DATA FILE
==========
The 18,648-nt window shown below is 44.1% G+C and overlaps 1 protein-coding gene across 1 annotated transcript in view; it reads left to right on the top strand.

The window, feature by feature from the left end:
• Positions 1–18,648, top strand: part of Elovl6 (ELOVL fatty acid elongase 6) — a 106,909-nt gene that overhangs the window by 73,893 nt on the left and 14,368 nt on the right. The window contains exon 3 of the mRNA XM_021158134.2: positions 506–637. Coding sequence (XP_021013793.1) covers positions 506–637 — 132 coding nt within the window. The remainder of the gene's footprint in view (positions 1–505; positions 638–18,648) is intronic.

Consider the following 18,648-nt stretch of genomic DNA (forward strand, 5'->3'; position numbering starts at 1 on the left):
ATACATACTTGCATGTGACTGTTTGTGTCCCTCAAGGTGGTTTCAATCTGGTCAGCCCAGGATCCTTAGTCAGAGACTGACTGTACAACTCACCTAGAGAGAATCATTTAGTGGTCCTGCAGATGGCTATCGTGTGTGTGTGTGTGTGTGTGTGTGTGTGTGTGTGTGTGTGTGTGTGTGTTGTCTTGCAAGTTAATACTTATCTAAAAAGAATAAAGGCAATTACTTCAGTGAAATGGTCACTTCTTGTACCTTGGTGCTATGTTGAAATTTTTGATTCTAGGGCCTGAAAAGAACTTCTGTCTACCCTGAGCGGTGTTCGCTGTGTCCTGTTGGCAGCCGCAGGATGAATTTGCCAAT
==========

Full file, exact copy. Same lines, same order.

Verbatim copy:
The 18,648-nt window shown below is 44.1% G+C and overlaps 1 protein-coding gene across 1 annotated transcript in view; it reads left to right on the top strand.

The window, feature by feature from the left end:
• Positions 1–18,648, top strand: part of Elovl6 (ELOVL fatty acid elongase 6) — a 106,909-nt gene that overhangs the window by 73,893 nt on the left and 14,368 nt on the right. The window contains exon 3 of the mRNA XM_021158134.2: positions 506–637. Coding sequence (XP_021013793.1) covers positions 506–637 — 132 coding nt within the window. The remainder of the gene's footprint in view (positions 1–505; positions 638–18,648) is intronic.

Consider the following 18,648-nt stretch of genomic DNA (forward strand, 5'->3'; position numbering starts at 1 on the left):
ATACATACTTGCATGTGACTGTTTGTGTCCCTCAAGGTGGTTTCAATCTGGTCAGCCCAGGATCCTTAGTCAGAGACTGACTGTACAACTCACCTAGAGAGAATCATTTAGTGGTCCTGCAGATGGCTATCGTGTGTGTGTGTGTGTGTGTGTGTGTGTGTGTGTGTGTGTGTGTGTGTGTTGTCTTGCAAGTTAATACTTATCTAAAAAGAATAAAGGCAATTACTTCAGTGAAATGGTCACTTCTTGTACCTTGGTGCTATGTTGAAATTTTTGATTCTAGGGCCTGAAAAGAACTTCTGTCTACCCTGAGCGGTGTTCGCTGTGTCCTGTTGGCAGCCGCAGGATGAATTTGCCAAT